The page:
Aside from choosing the overall winner, Pac-12 determined which institution utilized the most innovative methods to expand sustainability education efforts. Three other universities were also selected as winners for three subcategories, including fan engagement, most improved and student-athlete engagement.

During the Utah game, attendees were invited to engage in an interactive tailgate, giveaways, flash mobs, a live trumpet brigade and confetti cannons.

Recycle Man, a mascot who sported a green mask and an outfit bearing the recycling symbol, encouraged fans to partake in a bean bag toss. The toss had the attendees sort food waste and recyclables into the proper bins and educated attendees on sustainable habits.

Read the full story.

The Surprising Way This Major Surfing Competition Is Making Composting Mainstream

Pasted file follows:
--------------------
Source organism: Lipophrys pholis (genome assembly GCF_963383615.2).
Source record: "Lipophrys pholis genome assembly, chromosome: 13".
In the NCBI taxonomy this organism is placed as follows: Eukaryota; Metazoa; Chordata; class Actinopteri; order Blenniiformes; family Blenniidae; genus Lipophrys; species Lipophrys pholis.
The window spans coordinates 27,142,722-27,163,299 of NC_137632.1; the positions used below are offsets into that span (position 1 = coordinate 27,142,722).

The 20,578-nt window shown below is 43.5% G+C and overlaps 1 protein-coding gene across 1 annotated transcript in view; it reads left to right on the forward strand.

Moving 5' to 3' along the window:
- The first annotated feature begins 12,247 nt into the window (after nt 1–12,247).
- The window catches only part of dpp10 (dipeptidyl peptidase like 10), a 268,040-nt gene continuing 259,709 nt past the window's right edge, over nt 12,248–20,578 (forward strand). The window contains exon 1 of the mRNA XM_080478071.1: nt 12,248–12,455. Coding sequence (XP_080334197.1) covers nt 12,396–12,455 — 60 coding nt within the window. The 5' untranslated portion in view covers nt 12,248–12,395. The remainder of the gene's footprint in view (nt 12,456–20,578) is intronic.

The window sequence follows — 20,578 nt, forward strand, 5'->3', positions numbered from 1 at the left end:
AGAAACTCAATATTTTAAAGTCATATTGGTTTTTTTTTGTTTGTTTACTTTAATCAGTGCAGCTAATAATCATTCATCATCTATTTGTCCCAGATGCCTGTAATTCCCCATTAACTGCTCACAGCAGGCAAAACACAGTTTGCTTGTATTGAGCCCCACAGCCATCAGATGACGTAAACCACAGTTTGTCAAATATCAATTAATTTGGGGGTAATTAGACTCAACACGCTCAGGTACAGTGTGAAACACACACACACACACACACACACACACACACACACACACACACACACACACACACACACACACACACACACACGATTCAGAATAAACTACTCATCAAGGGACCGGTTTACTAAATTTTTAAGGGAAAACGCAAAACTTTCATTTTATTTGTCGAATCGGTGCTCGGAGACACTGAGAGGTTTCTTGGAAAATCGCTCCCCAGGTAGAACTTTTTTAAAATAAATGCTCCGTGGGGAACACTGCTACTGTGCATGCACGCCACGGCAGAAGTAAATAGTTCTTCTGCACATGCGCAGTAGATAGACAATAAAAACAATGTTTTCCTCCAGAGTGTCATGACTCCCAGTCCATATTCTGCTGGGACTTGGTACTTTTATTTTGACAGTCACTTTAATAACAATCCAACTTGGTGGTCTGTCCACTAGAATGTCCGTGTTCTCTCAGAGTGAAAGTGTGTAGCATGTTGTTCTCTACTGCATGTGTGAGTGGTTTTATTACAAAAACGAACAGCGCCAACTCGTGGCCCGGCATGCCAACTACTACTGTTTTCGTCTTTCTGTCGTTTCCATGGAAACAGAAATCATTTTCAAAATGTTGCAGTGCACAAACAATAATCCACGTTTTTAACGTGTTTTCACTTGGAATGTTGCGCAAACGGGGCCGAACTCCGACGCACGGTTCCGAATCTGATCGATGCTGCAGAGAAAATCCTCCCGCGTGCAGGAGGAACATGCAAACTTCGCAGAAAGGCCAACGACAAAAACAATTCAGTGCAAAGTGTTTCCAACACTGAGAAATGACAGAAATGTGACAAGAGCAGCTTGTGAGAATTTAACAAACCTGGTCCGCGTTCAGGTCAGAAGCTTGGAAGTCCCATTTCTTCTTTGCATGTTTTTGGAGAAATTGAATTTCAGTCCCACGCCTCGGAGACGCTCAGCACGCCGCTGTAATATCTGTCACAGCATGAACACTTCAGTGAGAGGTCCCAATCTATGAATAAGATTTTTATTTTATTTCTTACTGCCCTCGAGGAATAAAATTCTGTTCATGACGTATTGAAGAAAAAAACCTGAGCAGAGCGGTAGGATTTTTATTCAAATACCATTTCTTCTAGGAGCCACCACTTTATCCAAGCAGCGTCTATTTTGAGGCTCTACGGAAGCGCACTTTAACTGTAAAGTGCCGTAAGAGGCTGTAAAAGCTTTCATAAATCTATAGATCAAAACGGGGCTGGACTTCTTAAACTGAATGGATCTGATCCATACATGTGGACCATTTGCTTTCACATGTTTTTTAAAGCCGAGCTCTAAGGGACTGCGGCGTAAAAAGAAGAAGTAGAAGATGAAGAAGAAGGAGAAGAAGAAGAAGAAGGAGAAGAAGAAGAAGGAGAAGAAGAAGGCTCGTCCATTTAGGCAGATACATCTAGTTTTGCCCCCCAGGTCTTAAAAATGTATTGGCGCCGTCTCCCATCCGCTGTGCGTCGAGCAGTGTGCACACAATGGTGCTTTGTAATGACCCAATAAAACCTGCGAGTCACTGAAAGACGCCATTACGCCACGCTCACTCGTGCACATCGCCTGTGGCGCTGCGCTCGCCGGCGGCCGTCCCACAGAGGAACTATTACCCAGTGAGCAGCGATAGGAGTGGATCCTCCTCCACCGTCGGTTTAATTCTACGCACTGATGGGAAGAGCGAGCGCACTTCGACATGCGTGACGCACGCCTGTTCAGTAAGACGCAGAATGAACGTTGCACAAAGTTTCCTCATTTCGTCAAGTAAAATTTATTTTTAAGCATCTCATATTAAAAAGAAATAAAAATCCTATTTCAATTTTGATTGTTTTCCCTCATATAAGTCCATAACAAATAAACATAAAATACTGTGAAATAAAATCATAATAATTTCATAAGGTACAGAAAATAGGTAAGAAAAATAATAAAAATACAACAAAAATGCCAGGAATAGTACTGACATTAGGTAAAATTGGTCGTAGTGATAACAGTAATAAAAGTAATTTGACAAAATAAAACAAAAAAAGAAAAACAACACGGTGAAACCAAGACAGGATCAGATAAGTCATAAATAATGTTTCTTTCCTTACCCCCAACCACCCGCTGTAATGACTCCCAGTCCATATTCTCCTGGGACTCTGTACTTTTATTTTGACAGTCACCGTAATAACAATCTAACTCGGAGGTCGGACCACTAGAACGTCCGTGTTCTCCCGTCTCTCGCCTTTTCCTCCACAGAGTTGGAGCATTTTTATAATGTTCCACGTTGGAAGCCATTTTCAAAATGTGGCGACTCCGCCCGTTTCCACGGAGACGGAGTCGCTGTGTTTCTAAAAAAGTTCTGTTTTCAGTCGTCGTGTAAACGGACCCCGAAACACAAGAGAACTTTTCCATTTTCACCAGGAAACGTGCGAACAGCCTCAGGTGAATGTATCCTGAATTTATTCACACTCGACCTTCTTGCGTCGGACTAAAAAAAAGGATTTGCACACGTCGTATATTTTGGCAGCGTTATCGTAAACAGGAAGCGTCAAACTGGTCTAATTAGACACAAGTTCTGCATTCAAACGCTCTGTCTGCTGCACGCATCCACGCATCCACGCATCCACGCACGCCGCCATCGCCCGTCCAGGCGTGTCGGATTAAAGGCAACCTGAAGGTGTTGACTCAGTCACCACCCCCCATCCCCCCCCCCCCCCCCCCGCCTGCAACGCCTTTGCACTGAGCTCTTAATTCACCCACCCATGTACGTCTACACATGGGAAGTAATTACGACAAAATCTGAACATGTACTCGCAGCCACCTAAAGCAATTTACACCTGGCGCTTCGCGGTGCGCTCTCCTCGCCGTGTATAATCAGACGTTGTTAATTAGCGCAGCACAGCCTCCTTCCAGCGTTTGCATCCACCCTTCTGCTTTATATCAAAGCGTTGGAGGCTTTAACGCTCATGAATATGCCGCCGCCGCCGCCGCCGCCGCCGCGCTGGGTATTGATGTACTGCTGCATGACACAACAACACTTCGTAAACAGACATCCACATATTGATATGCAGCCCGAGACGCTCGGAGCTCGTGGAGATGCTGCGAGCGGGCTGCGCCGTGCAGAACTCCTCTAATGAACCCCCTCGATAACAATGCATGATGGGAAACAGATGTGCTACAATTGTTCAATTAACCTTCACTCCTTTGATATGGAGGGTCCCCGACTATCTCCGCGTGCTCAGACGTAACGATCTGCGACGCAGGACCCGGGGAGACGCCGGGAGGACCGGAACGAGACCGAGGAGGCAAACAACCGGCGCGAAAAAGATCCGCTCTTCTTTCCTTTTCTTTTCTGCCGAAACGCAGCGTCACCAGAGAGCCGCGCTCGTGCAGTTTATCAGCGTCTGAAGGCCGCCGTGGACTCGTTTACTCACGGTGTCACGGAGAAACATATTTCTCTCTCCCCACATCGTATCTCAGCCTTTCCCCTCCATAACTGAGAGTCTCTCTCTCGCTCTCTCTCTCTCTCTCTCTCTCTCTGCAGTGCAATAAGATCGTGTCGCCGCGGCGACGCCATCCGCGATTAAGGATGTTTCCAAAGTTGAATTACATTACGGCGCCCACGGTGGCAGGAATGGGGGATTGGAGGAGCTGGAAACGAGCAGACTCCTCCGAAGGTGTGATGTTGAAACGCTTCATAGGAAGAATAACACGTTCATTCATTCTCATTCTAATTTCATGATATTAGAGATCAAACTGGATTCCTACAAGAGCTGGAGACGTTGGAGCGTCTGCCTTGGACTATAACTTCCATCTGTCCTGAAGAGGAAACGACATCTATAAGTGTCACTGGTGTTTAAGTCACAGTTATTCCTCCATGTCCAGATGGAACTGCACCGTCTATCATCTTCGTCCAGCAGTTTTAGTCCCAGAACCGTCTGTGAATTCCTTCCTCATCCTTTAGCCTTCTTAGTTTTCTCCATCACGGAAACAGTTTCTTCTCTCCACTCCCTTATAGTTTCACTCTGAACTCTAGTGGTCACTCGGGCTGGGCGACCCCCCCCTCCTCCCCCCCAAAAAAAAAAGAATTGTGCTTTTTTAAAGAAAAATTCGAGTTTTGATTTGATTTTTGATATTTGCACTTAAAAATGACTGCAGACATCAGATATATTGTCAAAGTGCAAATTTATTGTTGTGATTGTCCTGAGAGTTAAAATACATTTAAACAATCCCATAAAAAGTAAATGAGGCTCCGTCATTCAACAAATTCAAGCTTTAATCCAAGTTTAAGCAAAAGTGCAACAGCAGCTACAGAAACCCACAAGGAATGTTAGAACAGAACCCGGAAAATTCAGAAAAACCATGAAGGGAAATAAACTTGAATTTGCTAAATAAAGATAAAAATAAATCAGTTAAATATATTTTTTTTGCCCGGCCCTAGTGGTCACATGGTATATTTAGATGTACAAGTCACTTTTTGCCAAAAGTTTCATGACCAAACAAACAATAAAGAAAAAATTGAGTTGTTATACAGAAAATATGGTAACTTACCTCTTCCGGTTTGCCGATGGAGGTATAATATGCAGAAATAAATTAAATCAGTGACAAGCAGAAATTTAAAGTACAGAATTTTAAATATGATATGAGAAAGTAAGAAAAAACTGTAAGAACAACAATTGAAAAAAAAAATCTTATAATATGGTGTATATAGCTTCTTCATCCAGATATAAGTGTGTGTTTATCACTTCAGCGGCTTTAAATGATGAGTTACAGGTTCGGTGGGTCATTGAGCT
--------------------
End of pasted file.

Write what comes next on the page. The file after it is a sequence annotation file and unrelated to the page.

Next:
Rodales Organic Life

Christine Yu

Sports events are starting to play a huge role in keeping the planet healthy.

Photo Credit: World Surf Leagues

Photo Credit: World Surf Leagues

Along the side of the dirt road at Waihuena Farms, this small-scale organic farm on the North Shore of Oahu is making what one of its farmers calls, “boutique, artisan compost.” Using a Japanese composting technique called bokashi, staff and volunteers mix food waste with a brew of microorganisms, pickling the food and creating a potent fertilizer that feeds the farm’s plant beds.

But the organic waste isn’t just scraps from the farm and landscapers around the island. In November and December, over 3,000 pounds comes from the Vans Triple Crown of Surfing, a premier three-event series of professional surf competitions that draws tens of thousands of people to the North Shore every year. The City and County lifeguards of Honolulu estimate that on competition days, an average of 25,000 people can pack the beach to watch the world’s best surfers in action.